We Need To Talk
Originally scheduled for December 20
Let me be
perfectly clear. Your author lives in Southern California — yes,
Disneyland, beach bunnies, Hollywood stars and smog. Normally this
is not too much of a handicap, but at Christmas time we get a visual
bombardment from Vermont. I’m talking about those Christmas cards we
all send. Designed in Maine, printed in China, they pose an
interesting form of culture shock. Southern California has a climate
very much like Israel; there are only two places in the world where
the Joshua tree cactus grows. Israel is one; you guess the other. So
here’s the problem:
First, what’s with this horse pulling a vehicle with no wheels? We
know about horses. But we can at least ask that whatever you’re
using behind that horse should have seatbelts.
Snow. Yes we know what it is. We occasionally visit it to go
skiing. But we keep it up in the mountains where it doesn’t bother
Have you seen how these people dress in Christmas cards? If we did
that there would be an epidemic of heatstroke.
At the Rose Parade each year, there will be some Iowa native
holding up a sign saying, “Hi mom. Windchill factor +85°.” He is
the difficulties of explaining to our small children just what these
things on Christmas cards are all about — and what possible
relationship they can have to Christmas. If you think this is a
problem for us, can you imagine all those poor children in Hawaii?
You are warping their little minds with the strange images. (For the
record: your author was born in Alaska. He lives in Southern
California. That is not an accident.)
I bring this
up to you as a matter of reminder. If you live in Vermont, the
Courier and Ives Christmas makes perfect sense. But suppose you are
trying to explain Christmas to someone who lived his entire life in,
say, a jungle. You would be stuck explaining snow, sleighs and
various other items which aren’t really particularly relevant to the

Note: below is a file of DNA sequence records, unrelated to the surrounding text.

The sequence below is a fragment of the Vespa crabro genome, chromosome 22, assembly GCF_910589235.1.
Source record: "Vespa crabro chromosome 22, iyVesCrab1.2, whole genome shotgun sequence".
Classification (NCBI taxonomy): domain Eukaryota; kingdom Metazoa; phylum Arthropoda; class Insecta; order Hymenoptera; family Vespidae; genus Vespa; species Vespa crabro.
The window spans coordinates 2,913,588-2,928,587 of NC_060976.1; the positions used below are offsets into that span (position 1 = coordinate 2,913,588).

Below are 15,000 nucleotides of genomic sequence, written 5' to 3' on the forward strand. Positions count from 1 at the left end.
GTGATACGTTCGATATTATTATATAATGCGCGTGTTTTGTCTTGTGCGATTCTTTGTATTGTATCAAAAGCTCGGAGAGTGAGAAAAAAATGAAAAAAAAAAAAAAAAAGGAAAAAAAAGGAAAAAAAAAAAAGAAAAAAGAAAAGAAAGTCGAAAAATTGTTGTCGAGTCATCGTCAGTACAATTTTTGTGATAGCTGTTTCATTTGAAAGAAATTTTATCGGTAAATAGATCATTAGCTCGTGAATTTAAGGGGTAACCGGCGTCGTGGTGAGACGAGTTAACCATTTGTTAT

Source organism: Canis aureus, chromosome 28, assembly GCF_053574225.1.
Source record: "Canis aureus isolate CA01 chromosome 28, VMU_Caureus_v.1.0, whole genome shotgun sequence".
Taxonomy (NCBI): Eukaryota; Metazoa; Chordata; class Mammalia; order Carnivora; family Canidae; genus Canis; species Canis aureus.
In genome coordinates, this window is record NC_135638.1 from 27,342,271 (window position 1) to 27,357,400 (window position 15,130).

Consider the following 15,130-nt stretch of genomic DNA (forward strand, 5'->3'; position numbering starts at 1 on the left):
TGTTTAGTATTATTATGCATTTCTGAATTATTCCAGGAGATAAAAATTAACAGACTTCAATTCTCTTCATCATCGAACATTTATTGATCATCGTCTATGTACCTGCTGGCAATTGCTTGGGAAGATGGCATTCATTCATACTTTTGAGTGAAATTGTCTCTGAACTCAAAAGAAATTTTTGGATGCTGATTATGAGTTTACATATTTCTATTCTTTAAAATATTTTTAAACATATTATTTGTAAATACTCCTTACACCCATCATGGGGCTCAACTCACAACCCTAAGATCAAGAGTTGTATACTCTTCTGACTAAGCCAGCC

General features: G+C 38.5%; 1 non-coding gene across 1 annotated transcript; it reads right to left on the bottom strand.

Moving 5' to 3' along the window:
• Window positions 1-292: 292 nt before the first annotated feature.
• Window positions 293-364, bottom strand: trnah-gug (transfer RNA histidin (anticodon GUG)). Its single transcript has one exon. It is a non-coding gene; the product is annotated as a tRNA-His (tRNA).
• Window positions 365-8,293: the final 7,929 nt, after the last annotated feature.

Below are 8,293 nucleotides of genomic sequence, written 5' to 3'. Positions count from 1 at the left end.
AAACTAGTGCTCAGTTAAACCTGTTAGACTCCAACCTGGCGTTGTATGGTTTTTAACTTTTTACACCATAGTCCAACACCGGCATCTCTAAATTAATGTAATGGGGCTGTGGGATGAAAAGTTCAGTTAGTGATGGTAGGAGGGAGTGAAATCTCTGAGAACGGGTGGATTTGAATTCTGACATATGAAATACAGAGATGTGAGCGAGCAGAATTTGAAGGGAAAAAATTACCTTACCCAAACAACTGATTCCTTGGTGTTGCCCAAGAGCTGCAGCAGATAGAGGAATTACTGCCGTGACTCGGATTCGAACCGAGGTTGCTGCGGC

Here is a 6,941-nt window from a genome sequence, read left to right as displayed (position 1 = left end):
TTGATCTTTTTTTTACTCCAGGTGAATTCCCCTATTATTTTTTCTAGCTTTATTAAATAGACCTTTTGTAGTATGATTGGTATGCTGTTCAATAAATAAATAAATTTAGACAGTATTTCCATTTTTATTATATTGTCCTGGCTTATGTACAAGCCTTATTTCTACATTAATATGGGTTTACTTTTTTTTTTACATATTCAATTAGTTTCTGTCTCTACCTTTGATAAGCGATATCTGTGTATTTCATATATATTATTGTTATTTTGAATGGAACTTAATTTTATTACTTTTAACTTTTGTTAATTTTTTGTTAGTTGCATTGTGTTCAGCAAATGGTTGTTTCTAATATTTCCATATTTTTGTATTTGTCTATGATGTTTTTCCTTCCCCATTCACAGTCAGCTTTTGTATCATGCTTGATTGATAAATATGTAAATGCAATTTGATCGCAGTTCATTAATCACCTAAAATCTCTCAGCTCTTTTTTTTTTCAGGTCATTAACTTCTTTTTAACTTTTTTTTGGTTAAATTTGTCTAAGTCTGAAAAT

Christmas story. And this planet has a lot of jungle dwellers.
Evangelists know that if you want to be understood, you need to
speak the local language. That’s true not only for the language of
sound, but for the language of symbols as well. An African native
might look at your picture of a sleigh going through the snow and be
completely puzzled. Getting him to the manger at Bethlehem would be
a long trip.
submit, is one of the reasons why Jesus chose the elegantly simple
symbols of Communion. They are common enough across multiple
cultures and easy enough to explain.
The wine, representing Christ’s blood, bears a strong visual
resemblance to blood. (We assume you have sense enough to use a red
wine, or other grape product.) This is a liquid which is almost as
universal as blood.
Bread also is nearly universal, and carries with it the interesting
characteristic that for most people of most times bread was not
sliced but broken — just like the body of Christ.
celebrate Communion remember that you are in fellowship with the
church universal. Billions of Christians celebrate with you. In so
doing the church universal he proclaims the physical sacrifice of
the death of her Lord, Jesus Christ. He’s put it to you plainly, in
simple language. Remember his death on the cross and the change it
should bring in your life. Do this, in remembrance of Him.